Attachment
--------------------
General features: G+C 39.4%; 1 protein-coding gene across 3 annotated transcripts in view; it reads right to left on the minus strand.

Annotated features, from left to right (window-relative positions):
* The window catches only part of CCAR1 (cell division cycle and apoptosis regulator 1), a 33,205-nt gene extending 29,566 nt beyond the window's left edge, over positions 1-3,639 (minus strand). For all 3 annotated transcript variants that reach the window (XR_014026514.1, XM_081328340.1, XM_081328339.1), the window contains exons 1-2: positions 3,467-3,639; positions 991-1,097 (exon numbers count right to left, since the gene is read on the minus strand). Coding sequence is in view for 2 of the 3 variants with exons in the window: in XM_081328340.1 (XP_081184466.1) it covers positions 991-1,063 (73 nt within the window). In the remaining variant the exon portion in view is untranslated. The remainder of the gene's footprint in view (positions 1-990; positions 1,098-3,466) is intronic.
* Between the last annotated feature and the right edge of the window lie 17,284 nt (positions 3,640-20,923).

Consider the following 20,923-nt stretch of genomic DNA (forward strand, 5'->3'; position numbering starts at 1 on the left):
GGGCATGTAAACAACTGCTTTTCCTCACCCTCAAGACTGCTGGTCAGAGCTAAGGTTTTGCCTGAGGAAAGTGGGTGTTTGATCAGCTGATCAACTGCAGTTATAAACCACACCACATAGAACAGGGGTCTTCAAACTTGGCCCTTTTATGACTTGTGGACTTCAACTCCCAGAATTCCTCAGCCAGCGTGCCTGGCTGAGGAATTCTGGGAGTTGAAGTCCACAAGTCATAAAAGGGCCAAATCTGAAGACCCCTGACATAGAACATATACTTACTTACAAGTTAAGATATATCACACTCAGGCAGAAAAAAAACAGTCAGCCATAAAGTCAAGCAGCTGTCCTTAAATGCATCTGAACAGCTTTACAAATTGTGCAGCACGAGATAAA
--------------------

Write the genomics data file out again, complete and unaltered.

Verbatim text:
General features: G+C 39.4%; 1 protein-coding gene across 3 annotated transcripts in view; it reads right to left on the minus strand.

Annotated features, from left to right (window-relative positions):
* The window catches only part of CCAR1 (cell division cycle and apoptosis regulator 1), a 33,205-nt gene extending 29,566 nt beyond the window's left edge, over positions 1-3,639 (minus strand). For all 3 annotated transcript variants that reach the window (XR_014026514.1, XM_081328340.1, XM_081328339.1), the window contains exons 1-2: positions 3,467-3,639; positions 991-1,097 (exon numbers count right to left, since the gene is read on the minus strand). Coding sequence is in view for 2 of the 3 variants with exons in the window: in XM_081328340.1 (XP_081184466.1) it covers positions 991-1,063 (73 nt within the window). In the remaining variant the exon portion in view is untranslated. The remainder of the gene's footprint in view (positions 1-990; positions 1,098-3,466) is intronic.
* Between the last annotated feature and the right edge of the window lie 17,284 nt (positions 3,640-20,923).

Consider the following 20,923-nt stretch of genomic DNA (forward strand, 5'->3'; position numbering starts at 1 on the left):
GGGCATGTAAACAACTGCTTTTCCTCACCCTCAAGACTGCTGGTCAGAGCTAAGGTTTTGCCTGAGGAAAGTGGGTGTTTGATCAGCTGATCAACTGCAGTTATAAACCACACCACATAGAACAGGGGTCTTCAAACTTGGCCCTTTTATGACTTGTGGACTTCAACTCCCAGAATTCCTCAGCCAGCGTGCCTGGCTGAGGAATTCTGGGAGTTGAAGTCCACAAGTCATAAAAGGGCCAAATCTGAAGACCCCTGACATAGAACATATACTTACTTACAAGTTAAGATATATCACACTCAGGCAGAAAAAAAACAGTCAGCCATAAAGTCAAGCAGCTGTCCTTAAATGCATCTGAACAGCTTTACAAATTGTGCAGCACGAGATAAA